If Wendell Carter falls to the Clippers at 12th (definitely possible if the Mavericks take Mo Bamba), they might have cause for celebration.

This is how I see things stacking up based on what I’ve heard. Let’s see where we are next week.

Jesse’s Notebook: There is still no consensus clarity on what the Sacramento Kings will do with the second overall pick but I now think there’s a solid chance they pass on Luka Dončić. If Dončić falls to No. 4, expect the Memphis Grizzlies to take him. The Grizzlies want someone who can step out onto an NBA court and contribute immediately, and that’s Dončić.

We are starting to get some more clarity on how things may shake out after the Lottery picks but things could change a lot from now until draft night. This draft has a lot depth in terms of potential role players, but it doesn’t feature many prospects outside of the Lottery who have star potential. Thus, team need and fit is likely going to be a determining factor more than overall talent once we get outside of the top-14 picks (or around that area). So if a couple of teams decide to reach on a player or two, it could throw off the entire board and throw off projections.

The most interesting group of players to keep an eye on are the wing players. There is plenty of depth at this position and teams could start zoning in on their preferred wing players as they come in for workouts.

Steve’s Notebook: With less than two weeks remaining until NBA teams must lock in on their picks, things are going to get real from here. Most of the marquee players are either scheduled to visit or have started to visit NBA teams, and many are holding their own “controlled” Pro-Days. Teams are often mixed on the value of a Pro-Day, mainly because they are typically run by the player’s personal trainers and are designed to showcase not only the player, but the trainer too.

Marquee level players also rarely workout against anyone. So, what do you really learn from a guy running drills he runs every day against a chair or thin air? Hence the draft myth of how good a player did against the chair or worse yet, when he fails to perform and loses to the proverbial chair.

A good agent will tell you the worst thing you can do is get a silly contact-related injury prior to the draft. NBA Draft history is littered with high-level prospects who get a significant injury while training and can’t workout for teams at the level or frequency they would need to solidify a higher draft position.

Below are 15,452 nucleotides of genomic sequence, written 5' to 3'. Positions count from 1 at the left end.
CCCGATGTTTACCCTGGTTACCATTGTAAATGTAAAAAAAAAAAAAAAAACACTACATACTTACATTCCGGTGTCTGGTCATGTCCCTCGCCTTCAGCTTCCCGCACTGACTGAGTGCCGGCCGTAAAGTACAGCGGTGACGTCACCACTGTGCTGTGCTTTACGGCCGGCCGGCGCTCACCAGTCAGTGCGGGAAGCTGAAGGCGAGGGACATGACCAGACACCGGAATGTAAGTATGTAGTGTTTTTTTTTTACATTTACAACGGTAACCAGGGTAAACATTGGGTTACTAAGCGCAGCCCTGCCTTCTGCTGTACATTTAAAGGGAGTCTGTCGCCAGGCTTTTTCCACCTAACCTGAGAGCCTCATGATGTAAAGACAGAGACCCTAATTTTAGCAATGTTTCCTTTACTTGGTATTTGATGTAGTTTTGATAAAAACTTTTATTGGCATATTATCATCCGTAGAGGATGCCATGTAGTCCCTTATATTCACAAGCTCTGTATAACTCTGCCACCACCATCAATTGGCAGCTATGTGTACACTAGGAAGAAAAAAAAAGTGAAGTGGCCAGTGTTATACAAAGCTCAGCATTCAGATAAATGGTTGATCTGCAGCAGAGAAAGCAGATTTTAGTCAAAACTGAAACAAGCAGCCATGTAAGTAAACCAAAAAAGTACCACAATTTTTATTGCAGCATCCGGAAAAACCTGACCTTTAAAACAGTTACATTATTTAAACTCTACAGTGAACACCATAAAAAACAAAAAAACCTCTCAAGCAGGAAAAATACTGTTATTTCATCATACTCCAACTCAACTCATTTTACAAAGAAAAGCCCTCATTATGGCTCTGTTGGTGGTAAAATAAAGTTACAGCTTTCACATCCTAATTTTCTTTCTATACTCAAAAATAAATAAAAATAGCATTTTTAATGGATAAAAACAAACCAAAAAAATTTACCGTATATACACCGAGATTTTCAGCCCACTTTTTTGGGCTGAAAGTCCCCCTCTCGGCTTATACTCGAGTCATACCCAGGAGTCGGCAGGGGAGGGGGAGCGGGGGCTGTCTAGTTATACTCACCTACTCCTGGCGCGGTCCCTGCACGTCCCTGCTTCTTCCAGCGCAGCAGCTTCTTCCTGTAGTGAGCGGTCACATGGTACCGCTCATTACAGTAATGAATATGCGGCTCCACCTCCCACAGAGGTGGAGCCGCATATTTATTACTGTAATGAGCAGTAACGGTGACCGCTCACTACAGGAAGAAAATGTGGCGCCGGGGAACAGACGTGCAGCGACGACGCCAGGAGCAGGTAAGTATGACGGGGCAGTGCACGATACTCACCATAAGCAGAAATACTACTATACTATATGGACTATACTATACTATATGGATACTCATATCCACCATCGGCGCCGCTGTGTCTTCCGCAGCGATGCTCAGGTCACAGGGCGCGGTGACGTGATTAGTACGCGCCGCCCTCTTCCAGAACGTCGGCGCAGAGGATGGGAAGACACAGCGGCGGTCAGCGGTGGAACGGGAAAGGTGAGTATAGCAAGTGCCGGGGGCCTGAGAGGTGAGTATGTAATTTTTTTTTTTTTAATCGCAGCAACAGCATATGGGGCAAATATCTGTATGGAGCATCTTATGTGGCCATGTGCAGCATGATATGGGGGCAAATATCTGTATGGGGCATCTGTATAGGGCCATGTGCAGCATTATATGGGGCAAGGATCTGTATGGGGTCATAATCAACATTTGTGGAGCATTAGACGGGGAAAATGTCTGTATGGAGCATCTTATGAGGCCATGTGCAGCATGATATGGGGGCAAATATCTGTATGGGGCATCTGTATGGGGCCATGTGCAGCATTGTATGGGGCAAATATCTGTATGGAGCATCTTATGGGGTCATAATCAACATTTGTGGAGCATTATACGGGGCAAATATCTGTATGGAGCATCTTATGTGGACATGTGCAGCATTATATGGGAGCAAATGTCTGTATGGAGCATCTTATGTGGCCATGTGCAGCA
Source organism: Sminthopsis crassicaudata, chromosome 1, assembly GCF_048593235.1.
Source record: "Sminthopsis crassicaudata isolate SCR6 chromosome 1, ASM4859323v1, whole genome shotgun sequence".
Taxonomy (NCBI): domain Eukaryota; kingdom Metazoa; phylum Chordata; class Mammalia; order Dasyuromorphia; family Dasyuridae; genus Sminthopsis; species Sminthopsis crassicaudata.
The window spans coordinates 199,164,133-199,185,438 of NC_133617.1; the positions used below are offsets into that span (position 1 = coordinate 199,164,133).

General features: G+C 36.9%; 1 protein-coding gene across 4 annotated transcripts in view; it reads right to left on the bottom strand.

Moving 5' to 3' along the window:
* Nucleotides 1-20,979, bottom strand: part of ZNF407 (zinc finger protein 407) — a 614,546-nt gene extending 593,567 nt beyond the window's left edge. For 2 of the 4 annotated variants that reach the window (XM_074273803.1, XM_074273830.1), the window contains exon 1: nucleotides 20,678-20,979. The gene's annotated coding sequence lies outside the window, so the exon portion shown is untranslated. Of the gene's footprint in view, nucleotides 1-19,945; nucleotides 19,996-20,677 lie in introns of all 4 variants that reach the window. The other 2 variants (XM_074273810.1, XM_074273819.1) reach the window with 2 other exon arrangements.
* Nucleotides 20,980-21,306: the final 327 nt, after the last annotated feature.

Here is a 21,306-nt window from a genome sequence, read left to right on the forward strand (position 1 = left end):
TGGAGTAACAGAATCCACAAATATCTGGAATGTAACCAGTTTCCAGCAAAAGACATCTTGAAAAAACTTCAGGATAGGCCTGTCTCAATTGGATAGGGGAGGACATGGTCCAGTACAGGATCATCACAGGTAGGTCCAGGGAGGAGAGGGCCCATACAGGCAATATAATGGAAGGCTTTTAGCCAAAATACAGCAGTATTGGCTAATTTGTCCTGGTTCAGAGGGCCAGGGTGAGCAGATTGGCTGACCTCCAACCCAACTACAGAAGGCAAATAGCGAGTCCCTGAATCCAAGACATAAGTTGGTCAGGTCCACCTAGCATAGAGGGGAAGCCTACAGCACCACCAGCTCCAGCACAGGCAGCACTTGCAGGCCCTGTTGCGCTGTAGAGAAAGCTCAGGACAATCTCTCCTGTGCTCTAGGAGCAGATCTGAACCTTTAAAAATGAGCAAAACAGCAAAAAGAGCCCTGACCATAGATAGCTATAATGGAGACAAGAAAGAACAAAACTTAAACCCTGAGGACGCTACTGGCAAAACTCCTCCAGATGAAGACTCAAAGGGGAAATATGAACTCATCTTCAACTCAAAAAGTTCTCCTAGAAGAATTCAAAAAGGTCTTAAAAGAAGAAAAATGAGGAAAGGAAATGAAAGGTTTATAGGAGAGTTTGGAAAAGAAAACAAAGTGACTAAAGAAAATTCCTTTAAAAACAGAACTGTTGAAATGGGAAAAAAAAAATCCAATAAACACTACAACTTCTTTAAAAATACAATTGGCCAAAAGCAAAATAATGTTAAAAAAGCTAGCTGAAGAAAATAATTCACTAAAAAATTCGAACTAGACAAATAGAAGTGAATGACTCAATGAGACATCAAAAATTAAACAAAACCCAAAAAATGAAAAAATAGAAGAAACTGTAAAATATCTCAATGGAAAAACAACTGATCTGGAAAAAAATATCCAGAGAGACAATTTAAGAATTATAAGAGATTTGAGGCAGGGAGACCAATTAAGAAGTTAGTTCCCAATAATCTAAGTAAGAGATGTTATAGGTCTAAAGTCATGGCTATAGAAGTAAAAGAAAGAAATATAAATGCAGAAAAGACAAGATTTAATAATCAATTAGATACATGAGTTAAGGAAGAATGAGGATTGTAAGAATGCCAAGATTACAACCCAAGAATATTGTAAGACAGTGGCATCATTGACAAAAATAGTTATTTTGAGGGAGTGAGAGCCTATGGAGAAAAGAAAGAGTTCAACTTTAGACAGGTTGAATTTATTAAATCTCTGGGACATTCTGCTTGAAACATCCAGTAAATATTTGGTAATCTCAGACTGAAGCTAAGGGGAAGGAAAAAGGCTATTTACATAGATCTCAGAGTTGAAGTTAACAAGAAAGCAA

The other part of the Pro-Day is using the audience a marquee player draws from NBA scouts and executives to showcase lesser draft prospects that may be represented by the same agent or have the same trainer. This can be an added value for those players that might not have gotten a top tier decision maker to really look at them.

Once the Pro-Day cycle ends things will get serious. For some players, this is when they will start asking for firm commitments to establish a “floor,” or the lowest point in the draft a player might go. If a player doesn’t have a floor going into next week, they may be in for a long draft night.

It is not uncommon for players at the top of the board to agree to a workout a little outside their projected range to ensure they have a floor they are comfortable with. So, look for the odd workout or team meeting to surface next week as players try to lock in a floor.

Specific to this draft, Michael Porter Jr.’s Pro-Day seems to be the key to who he will ultimately share medical with and workout out for. The narrative around his situation is once teams see him and are ready to commit, they will make their decision on who to visit and who they will share medical information with.

On the surface, all of this sounds too calculated, but in reality, there is a business behind the draft. For the players and agents involved, there is a desire to work the process to the best of their ability, because at the end of the draft where you get drafted, usually isn’t nearly as important as the fit of the situations. Searching for the right fit is why so many agents and players work the process to ensure they land in the best situation to have a long and fruitful career.

Who are these guys anyway? Steve Kyler is the Publisher of Basketball Insiders and has covered the NBA for the last 19 years. Moke Hamilton is a Deputy Editor and Columnist for Basketball Insiders and has covered basketball for the last eight years. Jesse Blancarte is a Senior NBA Writer and Deputy Editor for Basketball Insiders and has covered the NBA for the last four years. Benny Nadeau is an NBA Writer and has just finished his first season covering the NBA for Basketball Insiders.

More Twitter: Make sure you are following all of our guys on Twitter to ensure you are getting the very latest from our team: @stevekylerNBA, @LangGreene, @EricPincus, @joelbrigham, @TommyBeer, @MokeHamilton , @jblancartenba, @Ben_Dowsett, @SpinDavies, @JamesB_NBA, @DennisChambers_, @mike_yaffe, @MattJohnNBA, and @Ben__Nadeau .